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AMD Phenom X3 8750

Stakes on the odd.

June 25, 2008

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Non-professional tests


Outperformed again, but not fatally.


The tendency remains: Phenom X3 8750 is outperformed by Core 2 Duo E6600, but not fatally.


A very small defeat. AMD fans, who like to play games, will certainly ignore such an insignificant lag and won't abandon their favorite platform.

Non-professional photo processing

All Phenoms are not doing well in this group of tests. But it did not come as a surprise again, if you knew about test results of Phenom X4 in the previous article.

Total non-professional score

So many coincidences in Phenom tests... The same here: having earned different scores, Phenom X3 8750 is outperformed by Core 2 Duo E6600 exactly by 6 points - both in professional and non-professional tests.

Estimated power consumption*

* We actually measure power consumption of the on-board VRM, so our readings may be higher, because VRM does not have the efficiency factor of 100%.


100% load

If you compare Phenom X3 with Phenom X4, you may even be pleased: 94 W versus 130 W. However, we cannot compare Phenoms with Core 2 Duo/Quad dry-eyed.


AMD stirs up mixed feelings in many people, but all of us, both fans and adversaries, admit one thing: this company always manages to wiggle out of any kind of trouble. :) This time it came up with a decision correct in terms of both technology and marketing. Ok, they screwed up their quad-core processors (unfortunately, the competitor offers such products as well, so direct comparisons are possible, and they do not favor AMD), but they still get their share of the pie with an original solution, not available from their competitor. It will be more difficult to compare them, and there will be more chances to confuse common users. We'll not be surprised to hear something along the lines of: "AMD offers three cores vs. competitor's two cores in this segment; so, applications, where Intel CPUs outperform ours, are too old to use all cores properly," as an argument for Phenom X3.

In fact, each joke holds a grain of truth: have a look at the test results in Adobe Photoshop, or better still, in the x264 encoding test (see the spreadsheet with detailed results). No one doubts that three AMD cores (operating at the same frequency as two cores from Intel) in a well-optimized application have a real chance to win, even if a single core is weaker than competitor's. The main problem here is that there are very few such applications now. Even the share of software optimized for two cores hardly reaches one fourth by the most optimistic estimates. To say nothing of three or more cores. The recent comparison of dual-core and quad-core processors has dotted all i's.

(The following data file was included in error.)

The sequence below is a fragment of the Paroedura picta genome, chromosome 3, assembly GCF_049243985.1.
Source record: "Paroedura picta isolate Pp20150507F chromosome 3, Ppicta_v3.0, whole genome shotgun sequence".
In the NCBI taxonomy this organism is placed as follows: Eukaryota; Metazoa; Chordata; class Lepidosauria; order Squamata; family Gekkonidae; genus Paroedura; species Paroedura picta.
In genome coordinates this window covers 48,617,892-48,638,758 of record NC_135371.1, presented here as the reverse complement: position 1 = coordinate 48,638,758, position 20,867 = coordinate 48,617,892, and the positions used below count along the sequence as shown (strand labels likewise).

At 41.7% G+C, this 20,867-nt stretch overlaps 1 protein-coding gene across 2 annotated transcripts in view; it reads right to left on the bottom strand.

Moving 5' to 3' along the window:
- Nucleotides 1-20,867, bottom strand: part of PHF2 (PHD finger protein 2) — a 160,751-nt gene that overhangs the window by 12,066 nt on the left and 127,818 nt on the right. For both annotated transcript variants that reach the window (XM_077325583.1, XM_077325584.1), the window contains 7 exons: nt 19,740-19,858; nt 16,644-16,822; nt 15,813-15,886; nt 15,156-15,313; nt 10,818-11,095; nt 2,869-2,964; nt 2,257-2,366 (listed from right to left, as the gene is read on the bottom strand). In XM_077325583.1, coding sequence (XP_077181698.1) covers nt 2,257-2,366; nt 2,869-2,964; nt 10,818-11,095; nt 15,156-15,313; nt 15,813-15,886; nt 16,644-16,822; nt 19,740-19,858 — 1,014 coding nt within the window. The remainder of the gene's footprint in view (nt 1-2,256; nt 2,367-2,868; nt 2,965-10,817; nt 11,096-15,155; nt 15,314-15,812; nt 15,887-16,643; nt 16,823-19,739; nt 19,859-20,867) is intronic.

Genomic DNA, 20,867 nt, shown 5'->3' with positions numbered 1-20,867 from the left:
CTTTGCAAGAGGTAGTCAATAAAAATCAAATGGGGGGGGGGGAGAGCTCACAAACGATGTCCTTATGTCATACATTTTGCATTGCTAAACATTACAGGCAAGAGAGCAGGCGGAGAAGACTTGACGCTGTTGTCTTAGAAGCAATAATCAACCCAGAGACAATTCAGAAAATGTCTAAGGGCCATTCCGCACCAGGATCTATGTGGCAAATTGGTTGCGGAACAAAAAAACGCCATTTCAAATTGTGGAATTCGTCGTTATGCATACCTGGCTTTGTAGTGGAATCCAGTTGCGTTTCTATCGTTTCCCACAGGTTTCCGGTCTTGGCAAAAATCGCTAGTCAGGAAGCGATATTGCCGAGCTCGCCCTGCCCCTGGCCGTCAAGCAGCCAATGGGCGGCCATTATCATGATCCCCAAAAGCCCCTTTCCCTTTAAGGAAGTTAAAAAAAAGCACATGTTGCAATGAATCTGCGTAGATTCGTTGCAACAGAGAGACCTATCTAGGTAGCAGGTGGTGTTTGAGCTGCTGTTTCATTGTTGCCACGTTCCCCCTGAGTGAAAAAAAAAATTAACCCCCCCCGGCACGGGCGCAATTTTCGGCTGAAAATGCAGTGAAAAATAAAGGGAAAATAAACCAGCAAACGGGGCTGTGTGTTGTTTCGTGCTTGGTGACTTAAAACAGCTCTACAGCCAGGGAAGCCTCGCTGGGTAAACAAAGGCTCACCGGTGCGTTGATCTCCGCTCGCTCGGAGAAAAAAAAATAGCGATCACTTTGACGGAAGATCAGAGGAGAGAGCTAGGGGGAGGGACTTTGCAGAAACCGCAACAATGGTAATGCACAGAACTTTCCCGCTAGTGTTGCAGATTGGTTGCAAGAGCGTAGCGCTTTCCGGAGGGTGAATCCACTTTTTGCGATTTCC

Having analyzed the aforesaid, we start to understand the positioning of Phenom X3: it's a processor for fans, optimists, and eccentric people. AMD fans will be buying X3 (that's right, we think it will be X3, not X4) because it's inexpensive (they got used to it), it's not much slower than equally-clocked dual-core processors from Intel (they will reconcile themselves to it), and in some cases it's even faster (a matter to be proud of and to scorn Intel fans in forums). Optimists will buy Phenom X3 in hopes that the share of programs optimized for 3+ cores will grow, so that their decision sometimes becomes strategically correct. Eccentric people will install such processors only because three cores are cool - they are not just two or four cores.

Speaking of common users, which are neither biased to the manufacturer nor optimistic about software development trends, nor want to surprise everybody with their PC configurations, Phenom X3 will probably become just another processor with a popular $200 price tag. There is nothing special about this processor, but it's not a bad choice either.

Memory modules provided by Corsair Memory Russia.

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